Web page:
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Topics - Jgunnz

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I am having some trouble seeing how a statement such as:

Georgetown usually takes the highest LSAT score if you have taken the LSAT twice. Please address any mitigating circumstances you feel the committee should address. (Georgetown Website)
Turns into:
Conditional: Georgetown if score is +5 or better.
( Website)


Fordham: "We average all scores" (E-mail from admissions officer)
Conditional: Fordham if score is +10 or better.( Website)

Do the claims have any basis in fact?
Any thoughts?


Law School Admissions / Selecting a Tune from the Addendum Jukebox
« on: December 25, 2004, 11:51:58 PM »
I was wondering what your collective opinions are on the following: I took the lsat twice, once in October once in December my scores were a 156 and 166 respectively. Most law schools want explanations for a significant score increase and most schools seem to consider 10 points a significant increase.

I feel selecting a tune from the LSAT anxiety jukebox (ie. I got no sleep, I was nervous, My test taking neighbor was distracting, I was slightly shorted on time) is unconvincing although most of these factors were operating during my October test day.

Should I play a goody but oldy for the Adcomms or should I simply say something to the effect of "My October exam was far astray from my scores and their average on at least a dozen of my practice lsats (strictly timed). My October testing conditions were not conducive to scoring well and I think this shows in my first score. My second score is more in line with where I was practicing, my University work, and my research endeavors and I feel is more reflective of my true ability and potential".
Thanks for your feedback!

Studying for the LSAT / Teaching for Kaplan
« on: December 16, 2004, 01:15:35 AM »
Hey goes anyone know what the cutoff is for teaching at Kaplan, I read somewhere it was a 164 but I'm not positive on that.

I'm curious if there are many people (in law school or admitted) out there who may have been below their schools range in some of their statistics but was able to get the admissions counselors to look past bad statistics at what you've done with your time in college. Opportunities you've taken, clubs and activities you've been involved with, publications you've written etc.

I know there must be people like this out there. All the schools can't be pure LSAT guzzlers right?

If this applies to you I'd love to see your details and how you went about putting together you admissions package. PLEASE POST!


I was hoping someone might have some time today (or any other day) to read my personal statement and give me some feedback. I'd be happy to return the favor for anyone who takes on this endeavor.

I decided to take a somewhat different approach from what I've seen before and write about one specific experience i've had and generalize from there as to how it helped shape my views on the law.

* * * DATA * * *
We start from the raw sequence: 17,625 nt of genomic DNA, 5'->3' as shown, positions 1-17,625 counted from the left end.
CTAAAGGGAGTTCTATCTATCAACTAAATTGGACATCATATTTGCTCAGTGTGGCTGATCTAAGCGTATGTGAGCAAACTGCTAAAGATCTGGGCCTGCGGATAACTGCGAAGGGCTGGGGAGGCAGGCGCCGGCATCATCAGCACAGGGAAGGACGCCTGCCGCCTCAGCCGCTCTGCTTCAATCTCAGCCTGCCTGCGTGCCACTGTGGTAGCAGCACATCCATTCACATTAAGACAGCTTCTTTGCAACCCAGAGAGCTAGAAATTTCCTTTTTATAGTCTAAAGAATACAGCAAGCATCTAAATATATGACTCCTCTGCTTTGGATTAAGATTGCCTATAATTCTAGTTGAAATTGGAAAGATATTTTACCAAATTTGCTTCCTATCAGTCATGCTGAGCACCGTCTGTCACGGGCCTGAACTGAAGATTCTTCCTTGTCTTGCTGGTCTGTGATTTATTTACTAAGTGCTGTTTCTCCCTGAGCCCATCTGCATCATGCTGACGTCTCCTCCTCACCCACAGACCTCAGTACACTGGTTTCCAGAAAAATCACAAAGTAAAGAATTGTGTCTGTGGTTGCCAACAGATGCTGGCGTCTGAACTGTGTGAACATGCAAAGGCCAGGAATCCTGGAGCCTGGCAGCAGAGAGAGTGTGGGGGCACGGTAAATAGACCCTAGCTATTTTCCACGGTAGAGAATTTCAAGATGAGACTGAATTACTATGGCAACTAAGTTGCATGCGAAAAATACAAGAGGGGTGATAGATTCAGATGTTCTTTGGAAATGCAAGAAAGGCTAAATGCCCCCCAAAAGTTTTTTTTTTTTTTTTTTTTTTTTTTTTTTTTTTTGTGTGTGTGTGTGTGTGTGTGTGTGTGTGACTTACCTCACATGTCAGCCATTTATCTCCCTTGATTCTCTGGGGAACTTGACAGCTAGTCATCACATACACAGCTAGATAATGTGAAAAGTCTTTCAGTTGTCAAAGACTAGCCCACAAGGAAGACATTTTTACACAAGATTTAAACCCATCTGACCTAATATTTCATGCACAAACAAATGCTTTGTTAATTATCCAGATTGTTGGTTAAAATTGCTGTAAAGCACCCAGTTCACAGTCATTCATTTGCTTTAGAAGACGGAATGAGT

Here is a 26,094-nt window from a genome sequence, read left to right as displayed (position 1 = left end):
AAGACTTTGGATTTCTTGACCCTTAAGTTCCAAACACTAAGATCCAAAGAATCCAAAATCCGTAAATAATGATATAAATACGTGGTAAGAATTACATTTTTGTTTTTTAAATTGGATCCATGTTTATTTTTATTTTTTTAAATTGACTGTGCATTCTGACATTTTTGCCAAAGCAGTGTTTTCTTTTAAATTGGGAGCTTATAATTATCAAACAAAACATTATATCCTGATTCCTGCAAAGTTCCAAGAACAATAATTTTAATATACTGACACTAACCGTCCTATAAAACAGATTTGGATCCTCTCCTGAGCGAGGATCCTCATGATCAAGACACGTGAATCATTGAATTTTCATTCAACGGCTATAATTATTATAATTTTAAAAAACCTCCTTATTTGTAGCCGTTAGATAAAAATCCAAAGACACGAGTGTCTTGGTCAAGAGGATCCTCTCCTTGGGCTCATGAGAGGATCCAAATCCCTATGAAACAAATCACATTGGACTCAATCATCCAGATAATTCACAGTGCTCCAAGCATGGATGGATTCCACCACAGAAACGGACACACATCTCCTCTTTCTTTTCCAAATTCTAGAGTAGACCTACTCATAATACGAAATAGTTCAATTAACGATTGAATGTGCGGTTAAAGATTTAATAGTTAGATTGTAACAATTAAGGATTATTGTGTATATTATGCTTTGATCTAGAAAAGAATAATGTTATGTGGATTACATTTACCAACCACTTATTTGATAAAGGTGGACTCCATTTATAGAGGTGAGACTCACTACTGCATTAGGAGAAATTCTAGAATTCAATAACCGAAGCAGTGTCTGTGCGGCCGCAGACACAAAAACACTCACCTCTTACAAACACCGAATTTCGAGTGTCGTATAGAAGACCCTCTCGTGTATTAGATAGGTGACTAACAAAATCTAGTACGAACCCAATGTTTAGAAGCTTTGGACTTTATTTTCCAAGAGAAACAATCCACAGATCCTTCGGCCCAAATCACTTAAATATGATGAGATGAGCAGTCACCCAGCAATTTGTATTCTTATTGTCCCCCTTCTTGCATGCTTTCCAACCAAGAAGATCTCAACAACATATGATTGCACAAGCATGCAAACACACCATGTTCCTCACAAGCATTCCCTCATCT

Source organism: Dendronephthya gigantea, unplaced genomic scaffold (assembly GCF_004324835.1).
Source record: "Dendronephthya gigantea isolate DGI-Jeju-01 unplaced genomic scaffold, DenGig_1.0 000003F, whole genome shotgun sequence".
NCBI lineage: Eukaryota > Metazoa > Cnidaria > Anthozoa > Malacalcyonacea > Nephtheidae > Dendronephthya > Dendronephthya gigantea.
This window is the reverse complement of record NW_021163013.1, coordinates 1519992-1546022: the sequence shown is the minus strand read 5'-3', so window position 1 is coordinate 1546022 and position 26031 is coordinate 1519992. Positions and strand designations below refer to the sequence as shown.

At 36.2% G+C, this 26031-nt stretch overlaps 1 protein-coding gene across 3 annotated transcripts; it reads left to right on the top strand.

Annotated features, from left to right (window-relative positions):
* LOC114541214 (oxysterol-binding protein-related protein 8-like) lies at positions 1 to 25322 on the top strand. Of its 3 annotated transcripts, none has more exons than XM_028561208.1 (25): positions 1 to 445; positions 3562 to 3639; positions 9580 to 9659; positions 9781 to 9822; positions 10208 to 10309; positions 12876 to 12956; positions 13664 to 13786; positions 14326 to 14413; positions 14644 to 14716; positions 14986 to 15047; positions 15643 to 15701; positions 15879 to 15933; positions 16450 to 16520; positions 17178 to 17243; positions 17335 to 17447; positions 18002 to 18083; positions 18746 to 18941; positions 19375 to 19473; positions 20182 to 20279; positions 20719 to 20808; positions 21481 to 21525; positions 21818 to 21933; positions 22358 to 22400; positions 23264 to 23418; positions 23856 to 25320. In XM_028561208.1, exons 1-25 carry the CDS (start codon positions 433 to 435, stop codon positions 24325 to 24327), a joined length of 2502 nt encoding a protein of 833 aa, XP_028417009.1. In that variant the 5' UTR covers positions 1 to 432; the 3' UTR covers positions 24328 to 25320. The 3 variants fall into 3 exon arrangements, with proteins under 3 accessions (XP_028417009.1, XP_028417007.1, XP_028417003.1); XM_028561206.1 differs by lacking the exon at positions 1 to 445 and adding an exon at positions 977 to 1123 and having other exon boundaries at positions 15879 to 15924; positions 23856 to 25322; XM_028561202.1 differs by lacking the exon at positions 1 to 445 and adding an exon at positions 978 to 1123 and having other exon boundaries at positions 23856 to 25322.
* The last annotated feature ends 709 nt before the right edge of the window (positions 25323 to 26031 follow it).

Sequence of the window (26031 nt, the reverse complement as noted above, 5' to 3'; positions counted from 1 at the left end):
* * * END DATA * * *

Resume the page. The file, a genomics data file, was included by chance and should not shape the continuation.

My goals in this essay were to get the reader engaged and keep them interested, produce a piece of quality writing, and explain one of the paramount reasons i'd like to go to law school.

My AIM name is z1jg, I can transfer you the statement via direct connect if you'd like to read it.
Or if you'd prefer you can e-mail me at or simply post here and I'll get in touch with you.

Thanks in advance for any help.  ;D

Law School Admissions / Is 156 the end of hope?
« on: October 23, 2004, 10:30:32 AM »
I've been keeping track of this message board, and have been impressed with the quality and timeliness of responses. It's really a great thing to have a community of people going through the same experience you.

I got my lsat score back yesterday and I was taken back. I had been sporadic at times with my scores but my last 10 LSAT practice exams averaged to a 162 (167,165,157,161,162,164,162,160,160,163). Yesterday I was bestowed with the horrific score of 156:'(

Here is my question, as a Cornell student with a 3.6 GPA (in Policy Analysis and Management) and extensive academic and extracurricular involvement what are my chances of getting into a decent schools such as American, Villanova, Northeastern, U Conn, or Brooklyn Law.

Just to qualify my above statements during my time at Cornell. I was an operations manager in a research project founded  by a 1 million dollar grant. I was president of the Mock Trial Team here, and am currently vice President of our Pre-Law Undergraduate Society. I'm also working with a world renowned Psychologist on publishing original research in which I will be the primary author, on relating a novel personality theory to juror decision making.

I'm curious, what does it take for a school to look past one bad exam score? My plan for now is to apply to the schools I listed above by the end of the month, and then take the exam again in December and if the scores reflect my true ability the next time around to then start applying to the next level of schools (Boston College, GW, Fordham etc.) I'd love any advice.  ;D

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